Genetically Engineered Stomach Microbe Converts Seaweed into Ethanol

January 19, 2012

Seaweed may well be an ideal plant to turn into biofuel. It grows in much of the two thirds of the planet that is underwater, so it wouldn't crowd out food crops the way corn for ethanol does. Because it draws its own nutrients and water from the sea, it requires no fertilizer or irrigation. Most importantly for would-be biofuel-makers, it contains no lignin—a strong strand of complex sugars that stiffens plant stalks and poses a big obstacle to turning land-based plants such as switchgrass into biofuel.

UW students to design ultra-efficient hybrid powered by biodiesel

January 24, 2012

The engineering students of today will soon be designing the cars of tomorrow. In an effort to draw the best and brightest minds to the automotive field, the U.S. DOE has a long history of sponsoring advanced vehicle design competitions to foster innovation and skill development in the fields of vehicle design and engineering. In fact, the department has sponsored this type of competition for 23 years, during which time approximately 16,500 students have participated, with the vast majority of them finding work in the automotive sector.

Commentary in Nature: Can economy bear what oil prices have in store?

January 26, 2012

Stop wrangling over global warming and instead reduce fossil-fuel use for the sake of the global economy.

That’s the message from two scientists, one from the University of Washington and one from the University of Oxford in the United Kingdom, who say in the current issue of the journal Nature (Jan. 26) that the economic pain of a flattening oil supply will trump the environment as a reason to curb the use of fossil fuels.

Injecting sulfate particles into stratosphere won’t fully offset climate change

January 25, 2012

As the reality and the impact of climate warming have become clearer in the last decade, researchers have looked for possible engineering solutions – such as removing carbon dioxide from the atmosphere or directing the sun’s heat away from Earth – to help offset rising temperatures.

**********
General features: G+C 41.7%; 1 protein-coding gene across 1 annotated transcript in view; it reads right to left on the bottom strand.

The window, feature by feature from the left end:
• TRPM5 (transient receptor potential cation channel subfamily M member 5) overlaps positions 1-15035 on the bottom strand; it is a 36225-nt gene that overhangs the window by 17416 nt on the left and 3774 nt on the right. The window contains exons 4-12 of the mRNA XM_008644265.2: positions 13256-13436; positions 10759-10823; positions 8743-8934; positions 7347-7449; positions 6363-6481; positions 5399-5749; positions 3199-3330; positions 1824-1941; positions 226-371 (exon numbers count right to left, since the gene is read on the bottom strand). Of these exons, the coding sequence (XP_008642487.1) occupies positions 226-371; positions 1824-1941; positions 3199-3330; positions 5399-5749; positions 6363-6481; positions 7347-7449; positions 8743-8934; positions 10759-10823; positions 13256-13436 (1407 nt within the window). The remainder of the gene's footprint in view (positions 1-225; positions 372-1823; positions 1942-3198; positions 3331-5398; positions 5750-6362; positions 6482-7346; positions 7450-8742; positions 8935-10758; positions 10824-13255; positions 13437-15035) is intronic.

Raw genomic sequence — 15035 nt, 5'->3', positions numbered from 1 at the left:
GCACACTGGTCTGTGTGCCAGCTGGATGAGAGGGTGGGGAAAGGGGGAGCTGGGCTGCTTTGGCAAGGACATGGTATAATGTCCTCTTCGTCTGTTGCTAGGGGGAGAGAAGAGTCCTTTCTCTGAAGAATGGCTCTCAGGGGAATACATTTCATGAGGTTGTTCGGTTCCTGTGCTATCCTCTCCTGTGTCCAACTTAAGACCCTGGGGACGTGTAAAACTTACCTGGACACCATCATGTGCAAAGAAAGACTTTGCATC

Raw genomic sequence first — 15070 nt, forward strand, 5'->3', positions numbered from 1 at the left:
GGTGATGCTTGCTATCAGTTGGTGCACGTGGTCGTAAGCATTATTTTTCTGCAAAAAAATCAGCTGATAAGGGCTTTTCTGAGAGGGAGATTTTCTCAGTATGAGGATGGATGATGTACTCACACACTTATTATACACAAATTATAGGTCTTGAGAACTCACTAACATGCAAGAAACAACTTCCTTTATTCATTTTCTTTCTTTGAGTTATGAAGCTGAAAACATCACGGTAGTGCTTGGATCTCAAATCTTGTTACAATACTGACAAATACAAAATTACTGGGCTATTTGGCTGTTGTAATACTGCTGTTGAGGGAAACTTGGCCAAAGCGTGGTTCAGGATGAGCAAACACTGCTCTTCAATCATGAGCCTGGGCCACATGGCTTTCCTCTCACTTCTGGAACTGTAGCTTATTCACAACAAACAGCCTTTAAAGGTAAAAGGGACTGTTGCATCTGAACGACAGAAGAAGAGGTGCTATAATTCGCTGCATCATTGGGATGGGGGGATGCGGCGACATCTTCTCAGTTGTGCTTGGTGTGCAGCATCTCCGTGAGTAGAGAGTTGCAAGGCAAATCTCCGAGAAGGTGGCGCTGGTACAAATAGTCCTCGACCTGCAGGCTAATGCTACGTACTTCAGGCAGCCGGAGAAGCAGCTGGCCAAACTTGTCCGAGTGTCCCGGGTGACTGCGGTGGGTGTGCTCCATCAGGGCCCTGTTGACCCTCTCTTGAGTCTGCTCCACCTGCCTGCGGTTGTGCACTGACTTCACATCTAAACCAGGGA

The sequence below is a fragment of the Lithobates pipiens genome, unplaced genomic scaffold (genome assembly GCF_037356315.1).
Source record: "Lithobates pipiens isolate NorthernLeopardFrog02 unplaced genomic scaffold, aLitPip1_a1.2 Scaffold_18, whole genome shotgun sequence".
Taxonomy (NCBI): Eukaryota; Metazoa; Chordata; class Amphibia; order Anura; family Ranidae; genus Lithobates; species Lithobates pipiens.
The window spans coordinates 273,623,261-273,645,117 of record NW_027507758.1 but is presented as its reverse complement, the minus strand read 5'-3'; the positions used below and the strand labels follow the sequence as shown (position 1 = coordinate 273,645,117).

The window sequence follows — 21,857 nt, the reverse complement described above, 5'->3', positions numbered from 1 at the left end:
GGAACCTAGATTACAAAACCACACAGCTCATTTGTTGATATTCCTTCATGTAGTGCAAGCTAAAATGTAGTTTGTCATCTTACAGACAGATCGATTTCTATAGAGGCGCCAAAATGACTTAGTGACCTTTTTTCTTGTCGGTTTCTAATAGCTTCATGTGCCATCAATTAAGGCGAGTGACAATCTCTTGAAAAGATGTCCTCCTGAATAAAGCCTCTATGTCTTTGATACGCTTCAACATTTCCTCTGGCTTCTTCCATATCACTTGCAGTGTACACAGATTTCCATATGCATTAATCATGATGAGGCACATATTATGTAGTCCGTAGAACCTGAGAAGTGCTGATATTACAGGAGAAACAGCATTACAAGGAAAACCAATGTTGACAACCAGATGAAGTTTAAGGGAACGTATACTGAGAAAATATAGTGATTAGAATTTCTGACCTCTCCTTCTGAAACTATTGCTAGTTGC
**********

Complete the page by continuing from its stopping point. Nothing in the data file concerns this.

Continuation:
New University of Washington research demonstrates that one suggested method, injecting sulfate particles into the stratosphere, would likely achieve only part of the desired effect, and could carry serious, if unintended, consequences.

USDOT awards $3.5 million for UW-based regional transportation center

January 25, 2012

The U.S. Department of Transportation has awarded a grant of $3.5 million to a multi-university, regional transportation center led by the University of Washington. The newly established Pacific Northwest Transportation Consortium, or PacTrans, will focus on safe and sustainable transportation in environments ranging from busy urban centers to remote mountainous terrain.

“PacTrans will focus on developing sustainable solutions for the diverse transportation needs of the Pacific Northwest,” said director Yinhai Wang, a UW professor of civil and environmental engineering.

Biofuels: A Poplar Idea

December 13, 2011

Poplar trees grow big and fast. They make great privacy screens, and poplar wood is used to make chopsticks and even the backs of stringed instruments like the viola. Now imagine this: within the next few years, the jet you take from Seattle to New York may be running on poplar-based jet fuel.

From crate to plate

December 22, 2011

Recipes that come boxed with fresh ingredients ready to cook? How about a monthlong incentive program inspiring a commitment to fresh local food? What would it take?

The class was Introduction to Interaction Design, Art 381, and the assignment Tad Hirsch gave his students was straightforward: Design a way to improve access to fresh local food on the UW campus.